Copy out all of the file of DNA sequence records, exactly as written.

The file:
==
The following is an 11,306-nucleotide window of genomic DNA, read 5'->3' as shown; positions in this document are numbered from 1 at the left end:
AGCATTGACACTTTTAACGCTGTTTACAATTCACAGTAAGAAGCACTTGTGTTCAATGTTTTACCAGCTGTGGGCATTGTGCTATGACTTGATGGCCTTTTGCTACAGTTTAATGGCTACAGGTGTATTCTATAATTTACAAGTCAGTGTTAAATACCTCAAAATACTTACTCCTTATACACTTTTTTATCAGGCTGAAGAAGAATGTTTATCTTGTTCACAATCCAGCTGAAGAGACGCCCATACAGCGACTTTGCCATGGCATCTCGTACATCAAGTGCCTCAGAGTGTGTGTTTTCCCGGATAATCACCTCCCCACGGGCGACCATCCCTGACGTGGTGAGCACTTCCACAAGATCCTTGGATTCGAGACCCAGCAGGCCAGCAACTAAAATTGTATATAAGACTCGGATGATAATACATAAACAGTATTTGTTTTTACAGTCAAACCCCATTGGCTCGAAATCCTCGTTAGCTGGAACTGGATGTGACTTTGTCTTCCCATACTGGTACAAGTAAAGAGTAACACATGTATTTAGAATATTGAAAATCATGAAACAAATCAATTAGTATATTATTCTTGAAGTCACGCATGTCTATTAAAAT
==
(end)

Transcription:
The following is an 11,306-nucleotide window of genomic DNA, read 5'->3' as shown; positions in this document are numbered from 1 at the left end:
AGCATTGACACTTTTAACGCTGTTTACAATTCACAGTAAGAAGCACTTGTGTTCAATGTTTTACCAGCTGTGGGCATTGTGCTATGACTTGATGGCCTTTTGCTACAGTTTAATGGCTACAGGTGTATTCTATAATTTACAAGTCAGTGTTAAATACCTCAAAATACTTACTCCTTATACACTTTTTTATCAGGCTGAAGAAGAATGTTTATCTTGTTCACAATCCAGCTGAAGAGACGCCCATACAGCGACTTTGCCATGGCATCTCGTACATCAAGTGCCTCAGAGTGTGTGTTTTCCCGGATAATCACCTCCCCACGGGCGACCATCCCTGACGTGGTGAGCACTTCCACAAGATCCTTGGATTCGAGACCCAGCAGGCCAGCAACTAAAATTGTATATAAGACTCGGATGATAATACATAAACAGTATTTGTTTTTACAGTCAAACCCCATTGGCTCGAAATCCTCGTTAGCTGGAACTGGATGTGACTTTGTCTTCCCATACTGGTACAAGTAAAGAGTAACACATGTATTTAGAATATTGAAAATCATGAAACAAATCAATTAGTATATTATTCTTGAAGTCACGCATGTCTATTAAAAT